Perhaps you've heard of Zilla Van Der Born, the dutch woman who used Photoshop to deceive her friends and family into believing she was on a trip to East Asia while never leaving her apartment. 

This may sound very familiar to readers of “Fakebook: A True Story Based On Actual Lies”.  After all, the book recounts the six-months in 2009 that my Facebook profile became a complete work of fiction.

Everyday I posted new updates from a disastrous cross-country hike, and not a word of it was true. I never faced hate-crime charges in Pennsylvania Dutch Country, nor did I sway a young, beautiful Amish girl into joining me in my travels. I never wandered nude through the desert while suffering from rabies-induced hallucinations, nor did I fall victim to silver-tongued cult recruiters. I most definitely didn’t get a bow-tie tattoo. 

And yet, with little more than status updates and bad Photoshop, that’s exactly what people believed. So when the story circulated about Zilla's Fakation, everyone wanted me to weigh in.

Well, I have a confession to make. I was behind that hoax to.

It's amazing what a simple Photoshop color adjustment will do.

It's amazing what a simple Photoshop color adjustment will do.

Yes, I faked being a dutch girl who faked being on vacation.

I used the "paint bucket" tool on this one.

I used the "paint bucket" tool on this one.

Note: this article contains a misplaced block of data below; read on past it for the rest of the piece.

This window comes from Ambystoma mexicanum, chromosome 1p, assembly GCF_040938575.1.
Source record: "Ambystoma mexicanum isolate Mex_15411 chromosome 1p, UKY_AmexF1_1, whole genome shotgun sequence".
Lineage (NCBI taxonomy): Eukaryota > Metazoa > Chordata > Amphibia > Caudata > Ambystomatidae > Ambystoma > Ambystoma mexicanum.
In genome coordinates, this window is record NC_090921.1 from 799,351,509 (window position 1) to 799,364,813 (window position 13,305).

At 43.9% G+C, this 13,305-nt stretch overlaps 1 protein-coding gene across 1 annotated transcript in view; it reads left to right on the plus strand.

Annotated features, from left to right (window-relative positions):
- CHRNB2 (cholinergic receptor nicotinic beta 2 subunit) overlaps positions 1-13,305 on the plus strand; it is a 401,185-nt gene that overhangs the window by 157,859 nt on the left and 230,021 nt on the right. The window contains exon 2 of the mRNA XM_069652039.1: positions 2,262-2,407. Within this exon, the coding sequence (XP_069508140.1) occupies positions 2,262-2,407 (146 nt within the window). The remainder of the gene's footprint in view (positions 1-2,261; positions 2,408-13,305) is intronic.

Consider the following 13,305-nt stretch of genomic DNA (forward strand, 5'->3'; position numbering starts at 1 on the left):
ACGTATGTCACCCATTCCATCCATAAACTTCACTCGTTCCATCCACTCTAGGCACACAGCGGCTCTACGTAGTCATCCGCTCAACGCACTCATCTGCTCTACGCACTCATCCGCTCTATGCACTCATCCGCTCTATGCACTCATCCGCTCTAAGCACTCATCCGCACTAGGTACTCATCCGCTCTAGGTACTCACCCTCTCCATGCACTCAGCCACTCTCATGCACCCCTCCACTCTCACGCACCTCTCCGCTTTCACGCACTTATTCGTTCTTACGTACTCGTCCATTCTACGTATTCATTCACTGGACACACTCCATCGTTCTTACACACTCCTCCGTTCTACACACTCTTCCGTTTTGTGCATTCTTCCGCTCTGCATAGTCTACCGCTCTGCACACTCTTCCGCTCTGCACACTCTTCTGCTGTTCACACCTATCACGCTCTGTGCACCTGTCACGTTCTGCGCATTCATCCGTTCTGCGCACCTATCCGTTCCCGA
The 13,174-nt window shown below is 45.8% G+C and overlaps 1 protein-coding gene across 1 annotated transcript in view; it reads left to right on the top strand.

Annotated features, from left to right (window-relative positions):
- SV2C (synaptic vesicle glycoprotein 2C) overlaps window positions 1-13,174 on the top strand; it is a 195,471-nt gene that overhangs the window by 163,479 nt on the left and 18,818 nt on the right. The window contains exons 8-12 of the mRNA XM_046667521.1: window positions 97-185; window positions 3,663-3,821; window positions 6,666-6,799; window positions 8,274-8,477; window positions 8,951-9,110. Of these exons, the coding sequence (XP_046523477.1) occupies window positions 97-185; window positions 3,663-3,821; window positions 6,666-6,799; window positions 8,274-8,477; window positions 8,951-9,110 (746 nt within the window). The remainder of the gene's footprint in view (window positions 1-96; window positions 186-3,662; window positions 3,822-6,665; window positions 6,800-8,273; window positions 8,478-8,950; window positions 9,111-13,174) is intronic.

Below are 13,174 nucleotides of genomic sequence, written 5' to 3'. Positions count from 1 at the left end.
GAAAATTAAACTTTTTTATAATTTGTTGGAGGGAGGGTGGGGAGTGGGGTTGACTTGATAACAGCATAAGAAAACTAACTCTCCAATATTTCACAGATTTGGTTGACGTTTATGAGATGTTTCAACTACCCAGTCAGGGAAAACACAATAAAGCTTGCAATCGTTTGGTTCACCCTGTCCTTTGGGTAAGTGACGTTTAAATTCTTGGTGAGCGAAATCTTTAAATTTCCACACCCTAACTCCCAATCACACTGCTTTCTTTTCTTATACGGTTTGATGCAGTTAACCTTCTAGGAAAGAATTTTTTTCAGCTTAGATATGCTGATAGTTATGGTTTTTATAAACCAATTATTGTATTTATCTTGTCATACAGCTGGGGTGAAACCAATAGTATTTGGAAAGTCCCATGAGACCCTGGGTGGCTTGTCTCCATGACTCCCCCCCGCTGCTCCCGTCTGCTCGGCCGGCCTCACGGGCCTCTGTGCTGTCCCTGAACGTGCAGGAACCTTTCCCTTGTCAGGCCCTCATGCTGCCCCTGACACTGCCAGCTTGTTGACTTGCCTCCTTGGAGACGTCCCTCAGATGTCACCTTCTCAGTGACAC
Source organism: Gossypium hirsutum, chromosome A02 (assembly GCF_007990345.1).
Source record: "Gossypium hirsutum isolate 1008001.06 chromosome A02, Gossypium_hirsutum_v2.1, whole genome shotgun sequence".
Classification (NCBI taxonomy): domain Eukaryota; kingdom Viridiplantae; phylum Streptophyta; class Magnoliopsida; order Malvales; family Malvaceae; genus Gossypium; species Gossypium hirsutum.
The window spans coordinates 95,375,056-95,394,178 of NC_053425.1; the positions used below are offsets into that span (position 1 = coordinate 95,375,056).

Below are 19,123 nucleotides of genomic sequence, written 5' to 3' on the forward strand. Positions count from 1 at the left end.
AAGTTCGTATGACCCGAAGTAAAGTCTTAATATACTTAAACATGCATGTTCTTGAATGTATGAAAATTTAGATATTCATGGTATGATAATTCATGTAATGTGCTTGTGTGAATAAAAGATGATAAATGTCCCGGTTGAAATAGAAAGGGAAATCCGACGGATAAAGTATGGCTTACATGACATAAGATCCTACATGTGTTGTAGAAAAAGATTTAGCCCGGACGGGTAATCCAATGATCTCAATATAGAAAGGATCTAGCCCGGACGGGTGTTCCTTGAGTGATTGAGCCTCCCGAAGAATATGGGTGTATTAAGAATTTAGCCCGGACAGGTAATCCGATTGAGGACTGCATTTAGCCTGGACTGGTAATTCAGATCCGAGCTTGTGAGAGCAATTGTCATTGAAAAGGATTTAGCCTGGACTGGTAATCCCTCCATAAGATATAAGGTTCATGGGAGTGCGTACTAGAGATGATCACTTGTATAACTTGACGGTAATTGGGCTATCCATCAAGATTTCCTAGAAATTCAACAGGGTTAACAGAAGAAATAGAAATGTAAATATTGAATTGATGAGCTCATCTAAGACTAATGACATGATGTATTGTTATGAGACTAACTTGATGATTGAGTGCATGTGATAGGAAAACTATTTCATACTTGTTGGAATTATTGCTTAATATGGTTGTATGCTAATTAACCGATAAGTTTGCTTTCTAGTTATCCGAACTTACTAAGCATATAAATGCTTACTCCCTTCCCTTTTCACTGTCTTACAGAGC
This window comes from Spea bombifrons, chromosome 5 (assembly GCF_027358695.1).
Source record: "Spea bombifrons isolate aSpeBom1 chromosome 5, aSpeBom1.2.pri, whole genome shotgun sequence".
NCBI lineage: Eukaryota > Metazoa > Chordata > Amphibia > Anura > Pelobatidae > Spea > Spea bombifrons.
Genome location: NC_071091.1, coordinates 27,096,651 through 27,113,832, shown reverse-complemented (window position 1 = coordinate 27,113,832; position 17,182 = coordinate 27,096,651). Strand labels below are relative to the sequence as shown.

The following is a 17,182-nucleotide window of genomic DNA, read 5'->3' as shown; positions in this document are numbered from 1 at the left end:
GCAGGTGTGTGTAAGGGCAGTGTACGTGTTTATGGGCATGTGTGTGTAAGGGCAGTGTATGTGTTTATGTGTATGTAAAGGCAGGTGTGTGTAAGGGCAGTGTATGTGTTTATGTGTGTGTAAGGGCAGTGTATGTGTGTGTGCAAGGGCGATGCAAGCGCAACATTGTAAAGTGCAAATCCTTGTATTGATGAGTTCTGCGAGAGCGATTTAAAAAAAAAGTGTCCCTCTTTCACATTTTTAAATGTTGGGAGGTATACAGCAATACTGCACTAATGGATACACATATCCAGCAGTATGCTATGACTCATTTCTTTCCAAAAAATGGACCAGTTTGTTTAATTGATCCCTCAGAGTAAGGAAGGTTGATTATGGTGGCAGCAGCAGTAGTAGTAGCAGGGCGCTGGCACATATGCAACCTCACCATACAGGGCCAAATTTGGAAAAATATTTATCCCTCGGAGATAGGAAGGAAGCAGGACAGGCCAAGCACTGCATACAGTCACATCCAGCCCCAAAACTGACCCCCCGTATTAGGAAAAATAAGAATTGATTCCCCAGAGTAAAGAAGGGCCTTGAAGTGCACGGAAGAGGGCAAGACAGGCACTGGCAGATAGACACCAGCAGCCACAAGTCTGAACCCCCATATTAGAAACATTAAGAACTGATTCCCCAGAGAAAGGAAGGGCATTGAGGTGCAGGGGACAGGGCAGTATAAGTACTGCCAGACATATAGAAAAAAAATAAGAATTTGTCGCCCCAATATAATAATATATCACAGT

Is it weird that I went pretended to be a cute 20 something girl? Frankly, it would be weird if I didn't. I mean, I’m the preeminent author of the creeps-who-create-false-online-identities community, and pretending to be an attractive 20-something girl is like a jazz standard for us. It’d be like a singer never learning "Happy Birthday."

So there you have it! I fooled you all again. But for real—check out the book. It's funny, weird, and interesting. It also has pictures. 

The hardest part of this picture was cleaning the bath tub.

The hardest part of this picture was cleaning the bath tub.


Dave Cicirelli is an author and artist who specializes in hoaxes as social commentary. You may have bought a Fake Banksy from him in Central Park, or you may have have seen on Facebook that he disappeared into Amish country under nefarious circumstances. 
Fakebook: A True Story Based On Actual Lies recounts his six-month long social media hoax, and all the online and offline drama it created.
Publisher's weekly called it a "knock out." No big deal.

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